The Evoque foreshadows a more urban direction for Land Rover, although the company says it will continue producing off road-oriented models. The automaker defends the street-ready Evoque model as a response to changing consumer preferences and stricter emissions standards.
According to Land Rover, the Evoque is the smallest, lightest and most efficient vehicle the company has ever produced, measuring just 172 inches from head to toe. It was designed at the firm's Gaydon, England, facility and is produced in Halewood. The Evoque is largely based on the Land Rover LR2, itself riding on an aging Volvo-developed platform.
Stylistically a dead-ringer for the automaker's LRX concept car that debuted several years ago, the Evoque boasts a much more aggressive shape than any Land Rover vehicle before it.
Inside, the squared off, symmetrical dashboard theme isn't unlike that found on the LR4 and Range Rover. The SUV can be had in one of three trim packages: Pure, Prestige or Dynamic.
Pure models feature brushed aluminum trim and neutral colors, while the Prestige badge brings with it two-tone leather wrapping nearly every surface and mixed wood and aluminum trim, as well as 19-inch wheels. Dynamic adds a sport-oriented interior and the availability of a contrasting-color roof and rear spoiler.
An available 17-speaker, 825-Watt Meridian audio system highlights the list of available tech goodies. Surround Camera System, hard drive-based navigation, rear seat entertainment, blind spot monitoring and keyless access make their way down from other Land Rovers.
A 2.0-liter turbocharged four-cylinder plucked from former corporate parent Ford's parts bin provides motivation in the U.S. (European markets get a diesel option). The engine makes 240 horsepower and 250 lb-ft of torque and, working in conjunction with a ZF-developed nine-speed automatic transmission, helps the Evoque sprint from zero-to-60 mpg 7.1 seconds and return 21 mpg in the city and 28 mpg on the highway.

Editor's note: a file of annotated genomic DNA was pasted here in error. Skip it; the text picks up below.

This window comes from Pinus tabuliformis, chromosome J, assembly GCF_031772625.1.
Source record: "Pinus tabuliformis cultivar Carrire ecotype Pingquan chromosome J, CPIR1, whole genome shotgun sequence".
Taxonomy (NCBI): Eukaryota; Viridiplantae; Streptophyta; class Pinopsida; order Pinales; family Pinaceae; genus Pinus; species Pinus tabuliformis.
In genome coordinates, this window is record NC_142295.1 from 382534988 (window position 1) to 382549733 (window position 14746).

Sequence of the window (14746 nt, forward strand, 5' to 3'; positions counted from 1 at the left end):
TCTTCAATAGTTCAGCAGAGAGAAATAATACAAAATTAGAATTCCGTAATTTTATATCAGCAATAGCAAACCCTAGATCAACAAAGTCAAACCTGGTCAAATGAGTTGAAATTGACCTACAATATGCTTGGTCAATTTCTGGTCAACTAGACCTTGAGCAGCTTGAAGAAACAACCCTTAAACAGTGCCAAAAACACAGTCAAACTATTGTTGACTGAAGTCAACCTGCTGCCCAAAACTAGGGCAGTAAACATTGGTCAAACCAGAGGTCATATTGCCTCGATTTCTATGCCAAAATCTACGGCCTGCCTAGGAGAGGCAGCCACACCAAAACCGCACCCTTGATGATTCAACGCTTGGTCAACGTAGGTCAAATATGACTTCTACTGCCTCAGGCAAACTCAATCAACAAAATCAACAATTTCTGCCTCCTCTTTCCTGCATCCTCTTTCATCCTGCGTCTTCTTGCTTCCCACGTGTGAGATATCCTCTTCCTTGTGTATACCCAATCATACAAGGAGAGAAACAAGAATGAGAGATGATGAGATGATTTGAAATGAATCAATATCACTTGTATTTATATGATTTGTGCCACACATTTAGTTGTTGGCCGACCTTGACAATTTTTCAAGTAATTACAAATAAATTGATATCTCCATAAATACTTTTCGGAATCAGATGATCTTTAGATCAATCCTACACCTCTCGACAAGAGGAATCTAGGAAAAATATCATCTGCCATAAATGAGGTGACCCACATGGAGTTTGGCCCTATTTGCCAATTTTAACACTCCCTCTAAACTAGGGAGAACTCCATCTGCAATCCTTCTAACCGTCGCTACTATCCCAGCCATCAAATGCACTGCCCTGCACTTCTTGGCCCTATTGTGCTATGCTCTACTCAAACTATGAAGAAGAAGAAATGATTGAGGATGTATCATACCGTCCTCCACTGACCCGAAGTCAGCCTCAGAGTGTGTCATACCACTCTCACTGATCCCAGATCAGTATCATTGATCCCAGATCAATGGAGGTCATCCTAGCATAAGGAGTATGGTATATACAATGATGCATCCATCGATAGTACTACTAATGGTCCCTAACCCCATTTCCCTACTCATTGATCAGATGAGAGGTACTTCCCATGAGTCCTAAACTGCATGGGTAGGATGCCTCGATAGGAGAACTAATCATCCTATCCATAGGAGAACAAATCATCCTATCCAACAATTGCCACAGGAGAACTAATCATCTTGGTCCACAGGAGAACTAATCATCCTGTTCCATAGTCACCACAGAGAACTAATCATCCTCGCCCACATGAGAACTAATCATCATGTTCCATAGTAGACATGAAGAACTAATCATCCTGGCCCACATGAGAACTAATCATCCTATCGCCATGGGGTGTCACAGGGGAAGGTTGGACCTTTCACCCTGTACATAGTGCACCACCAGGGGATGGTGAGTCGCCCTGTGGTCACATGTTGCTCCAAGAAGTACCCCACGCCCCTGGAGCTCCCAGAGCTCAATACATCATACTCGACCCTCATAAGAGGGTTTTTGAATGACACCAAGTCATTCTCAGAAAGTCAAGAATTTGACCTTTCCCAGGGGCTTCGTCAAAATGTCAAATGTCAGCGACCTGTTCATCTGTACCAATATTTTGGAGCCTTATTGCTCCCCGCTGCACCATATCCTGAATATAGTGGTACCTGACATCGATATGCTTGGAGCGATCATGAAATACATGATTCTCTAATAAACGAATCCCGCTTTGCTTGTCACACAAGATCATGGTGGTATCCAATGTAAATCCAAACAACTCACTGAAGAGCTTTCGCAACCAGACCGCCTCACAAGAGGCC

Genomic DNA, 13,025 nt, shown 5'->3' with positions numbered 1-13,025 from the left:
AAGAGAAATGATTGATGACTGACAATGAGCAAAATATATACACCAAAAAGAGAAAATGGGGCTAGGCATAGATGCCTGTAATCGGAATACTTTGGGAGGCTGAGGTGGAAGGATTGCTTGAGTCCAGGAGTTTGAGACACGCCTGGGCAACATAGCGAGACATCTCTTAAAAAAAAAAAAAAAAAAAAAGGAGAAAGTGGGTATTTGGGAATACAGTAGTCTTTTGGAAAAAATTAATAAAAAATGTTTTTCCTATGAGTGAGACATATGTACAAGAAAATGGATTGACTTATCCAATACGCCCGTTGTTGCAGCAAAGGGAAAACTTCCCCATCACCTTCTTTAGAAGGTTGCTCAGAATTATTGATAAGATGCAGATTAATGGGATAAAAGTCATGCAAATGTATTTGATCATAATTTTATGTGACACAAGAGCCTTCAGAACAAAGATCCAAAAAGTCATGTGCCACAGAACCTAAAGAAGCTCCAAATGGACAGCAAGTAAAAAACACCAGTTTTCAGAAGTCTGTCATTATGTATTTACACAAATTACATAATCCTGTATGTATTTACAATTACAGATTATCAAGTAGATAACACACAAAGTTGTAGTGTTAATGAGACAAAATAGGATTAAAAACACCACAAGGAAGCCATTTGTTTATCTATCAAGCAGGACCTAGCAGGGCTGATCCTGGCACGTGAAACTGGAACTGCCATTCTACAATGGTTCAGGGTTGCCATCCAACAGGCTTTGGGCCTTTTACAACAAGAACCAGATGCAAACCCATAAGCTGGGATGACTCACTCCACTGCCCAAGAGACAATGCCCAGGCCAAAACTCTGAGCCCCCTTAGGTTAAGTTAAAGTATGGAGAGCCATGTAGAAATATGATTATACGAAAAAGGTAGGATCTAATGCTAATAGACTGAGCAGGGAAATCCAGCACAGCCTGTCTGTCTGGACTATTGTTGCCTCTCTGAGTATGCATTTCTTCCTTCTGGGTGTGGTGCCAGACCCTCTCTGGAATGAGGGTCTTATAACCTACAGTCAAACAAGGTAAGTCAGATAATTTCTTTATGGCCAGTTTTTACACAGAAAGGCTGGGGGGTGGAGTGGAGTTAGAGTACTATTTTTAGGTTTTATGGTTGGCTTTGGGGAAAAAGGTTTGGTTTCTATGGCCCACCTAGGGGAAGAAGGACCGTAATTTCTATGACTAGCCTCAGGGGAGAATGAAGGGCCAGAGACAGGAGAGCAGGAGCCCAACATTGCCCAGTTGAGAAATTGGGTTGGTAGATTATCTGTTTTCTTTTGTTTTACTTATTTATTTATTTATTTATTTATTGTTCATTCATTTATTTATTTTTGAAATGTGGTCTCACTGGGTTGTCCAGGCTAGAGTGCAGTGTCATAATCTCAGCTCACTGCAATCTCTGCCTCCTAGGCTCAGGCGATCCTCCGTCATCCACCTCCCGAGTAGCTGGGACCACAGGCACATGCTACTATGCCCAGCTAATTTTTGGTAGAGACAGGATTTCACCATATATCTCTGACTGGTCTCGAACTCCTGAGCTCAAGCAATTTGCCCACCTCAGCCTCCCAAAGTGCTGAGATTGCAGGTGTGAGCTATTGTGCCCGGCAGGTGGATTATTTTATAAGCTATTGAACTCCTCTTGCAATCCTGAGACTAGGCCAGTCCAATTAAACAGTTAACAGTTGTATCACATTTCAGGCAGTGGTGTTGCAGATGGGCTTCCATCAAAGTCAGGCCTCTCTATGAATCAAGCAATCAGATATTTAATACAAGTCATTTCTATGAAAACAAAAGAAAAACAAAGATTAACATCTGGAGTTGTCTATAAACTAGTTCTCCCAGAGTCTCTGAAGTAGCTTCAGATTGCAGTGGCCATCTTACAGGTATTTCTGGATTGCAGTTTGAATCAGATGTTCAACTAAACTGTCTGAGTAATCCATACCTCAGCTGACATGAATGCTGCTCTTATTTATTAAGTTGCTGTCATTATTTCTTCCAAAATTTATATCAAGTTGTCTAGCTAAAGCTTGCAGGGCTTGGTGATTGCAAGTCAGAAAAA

The Evoque comes standard with an Active Driveline four-wheel drive system that switches to two-wheel drive when it senses the vehicle is traveling above 22 mph on a steady road. Four-wheel drive is automatically activated in 300 milliseconds when it is needed.
Torque vectoring and and a version of Land Rover's Terrain Response control are also available.
Make It Your Own
As is usually the case with luxury vehicles, the Evoque can be had with an extensive list of custom configurations to suit your taste and style.
Some of the custom options include: 12 exterior colors, three contrasting roof colors, five different alloy wheel designs that range from 19- to 20-inches, 12 different designer interior configurations, black or chrome roof rails and a choice of wood or metal accents for the interior.
All Evoque models come standard with dual front, side, full-length side-curtain and knee airbags in addition to traction and stability control systems.
Buyers can order a host of extra-cost electronic driving aids including Adaptive Cruise Control, Park Exit, Closing Vehicle Sensing, a heads-up display, autonomous emergency braking, and a surround camera.
The Evoque Coupe doesn't really have any direct rivals; the Jeep Wrangler is the only other two-door SUV on the market, yet it is far more off-road oriented, not to mention less luxurious, than the Range Rover. In terms of head-turning style, the BMW X4 and the Mercedes-Benz GLC Coupe can both be considered rivals for the Evoque Coupe.